All trails at Sesachacha Heathlands are open to visitors.
It all started 2016, when a neighbor found a dead Northern Long-eared Bat on the edge of Lost Farm, where our Nantucket office is located.
A rare species listed as threatened by the US Fish and Wildlife Service, Northern Long-eared Bats are known to occur on Martha’s Vineyard, but not on Nantucket. This find prompted UMass Amherst grad student Zara Dowling to acoustically monitor bats on Nantucket, including at Lost Farm.
Working in partnership with Mass Audubon, Dowling with the assistance of Nantucket Conservation Foundation Biologist Danielle O’Dell, found several bat species at Lost Farm, the most common of which is the Northern Long-eared Bat.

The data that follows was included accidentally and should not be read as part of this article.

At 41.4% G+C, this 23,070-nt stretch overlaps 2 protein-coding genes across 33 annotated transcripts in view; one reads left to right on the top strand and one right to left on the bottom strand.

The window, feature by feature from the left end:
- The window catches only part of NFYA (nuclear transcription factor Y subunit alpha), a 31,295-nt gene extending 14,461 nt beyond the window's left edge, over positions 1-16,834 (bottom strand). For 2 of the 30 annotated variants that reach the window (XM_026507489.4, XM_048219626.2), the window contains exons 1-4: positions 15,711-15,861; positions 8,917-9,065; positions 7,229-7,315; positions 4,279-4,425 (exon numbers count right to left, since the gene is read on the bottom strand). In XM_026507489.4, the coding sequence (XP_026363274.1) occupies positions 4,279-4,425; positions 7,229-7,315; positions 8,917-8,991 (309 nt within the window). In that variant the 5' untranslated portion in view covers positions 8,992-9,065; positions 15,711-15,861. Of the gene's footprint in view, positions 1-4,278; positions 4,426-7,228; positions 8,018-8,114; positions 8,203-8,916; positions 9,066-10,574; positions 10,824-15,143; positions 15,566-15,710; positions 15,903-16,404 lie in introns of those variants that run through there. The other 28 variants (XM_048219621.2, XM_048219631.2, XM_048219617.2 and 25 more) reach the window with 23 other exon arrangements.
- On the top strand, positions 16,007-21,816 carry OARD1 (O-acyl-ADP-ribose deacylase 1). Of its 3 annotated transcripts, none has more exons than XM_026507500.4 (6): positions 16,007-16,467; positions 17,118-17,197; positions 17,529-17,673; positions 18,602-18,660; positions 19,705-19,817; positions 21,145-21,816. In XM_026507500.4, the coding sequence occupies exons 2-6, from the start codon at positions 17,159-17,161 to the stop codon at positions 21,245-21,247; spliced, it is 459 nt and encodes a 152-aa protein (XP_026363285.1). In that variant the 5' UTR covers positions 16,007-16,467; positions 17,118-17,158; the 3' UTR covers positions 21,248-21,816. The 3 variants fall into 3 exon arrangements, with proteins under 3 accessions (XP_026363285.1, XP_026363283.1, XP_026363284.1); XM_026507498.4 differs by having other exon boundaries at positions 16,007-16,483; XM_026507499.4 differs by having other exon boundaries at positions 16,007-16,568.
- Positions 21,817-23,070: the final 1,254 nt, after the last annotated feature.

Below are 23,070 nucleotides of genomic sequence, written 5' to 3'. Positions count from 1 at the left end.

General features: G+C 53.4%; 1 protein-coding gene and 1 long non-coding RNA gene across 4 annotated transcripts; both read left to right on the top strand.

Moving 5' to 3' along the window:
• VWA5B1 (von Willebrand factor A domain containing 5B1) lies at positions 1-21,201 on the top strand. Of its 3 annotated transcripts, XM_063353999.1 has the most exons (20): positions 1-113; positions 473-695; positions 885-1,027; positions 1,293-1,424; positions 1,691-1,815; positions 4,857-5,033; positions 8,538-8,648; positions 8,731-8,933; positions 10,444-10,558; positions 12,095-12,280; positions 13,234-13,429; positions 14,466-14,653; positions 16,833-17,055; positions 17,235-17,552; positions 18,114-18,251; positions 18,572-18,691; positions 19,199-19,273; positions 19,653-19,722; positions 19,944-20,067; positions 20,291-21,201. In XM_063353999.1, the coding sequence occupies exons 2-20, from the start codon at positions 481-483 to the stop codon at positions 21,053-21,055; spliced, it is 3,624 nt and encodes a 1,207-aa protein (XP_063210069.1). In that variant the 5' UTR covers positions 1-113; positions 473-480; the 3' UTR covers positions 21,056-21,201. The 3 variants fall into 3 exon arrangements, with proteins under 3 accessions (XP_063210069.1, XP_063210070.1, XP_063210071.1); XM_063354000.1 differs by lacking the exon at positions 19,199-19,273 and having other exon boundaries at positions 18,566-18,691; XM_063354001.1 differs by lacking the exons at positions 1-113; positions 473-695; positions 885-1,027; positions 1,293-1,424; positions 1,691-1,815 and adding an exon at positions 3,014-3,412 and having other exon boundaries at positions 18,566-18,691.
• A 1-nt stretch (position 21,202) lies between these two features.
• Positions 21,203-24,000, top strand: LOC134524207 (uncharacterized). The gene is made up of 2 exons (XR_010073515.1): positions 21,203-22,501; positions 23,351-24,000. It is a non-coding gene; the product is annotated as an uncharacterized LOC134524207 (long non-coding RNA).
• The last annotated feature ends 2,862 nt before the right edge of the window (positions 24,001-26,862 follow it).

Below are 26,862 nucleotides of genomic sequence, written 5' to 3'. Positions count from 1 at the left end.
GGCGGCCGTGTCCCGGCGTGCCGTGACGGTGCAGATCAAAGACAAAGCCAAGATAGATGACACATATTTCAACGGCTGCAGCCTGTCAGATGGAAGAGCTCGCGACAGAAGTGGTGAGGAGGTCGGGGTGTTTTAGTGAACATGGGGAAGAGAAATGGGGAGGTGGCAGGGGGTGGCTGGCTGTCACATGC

Dowling then decided to expand the project to include mist netting and electronic tagging in order to determine if the bats were hibernating on the island. While most of the tagged bats hibernated in tree cavities, a few were found in the crawl space under nearby houses.
While more research needs to be done, it appears that the islands may be a refuge for these bats, which are suffering severely from white-nose syndrome on the mainland—a fungal disease that thrives in the cool damp environment in caves. This fatal condition had all but decimated the Northern Long-eared Bat populations in the northeast and beyond.
Mass Audubon will continue its work with our partners to research these unique Nantucket inhabitants and learn more about how to protect them and their habitat.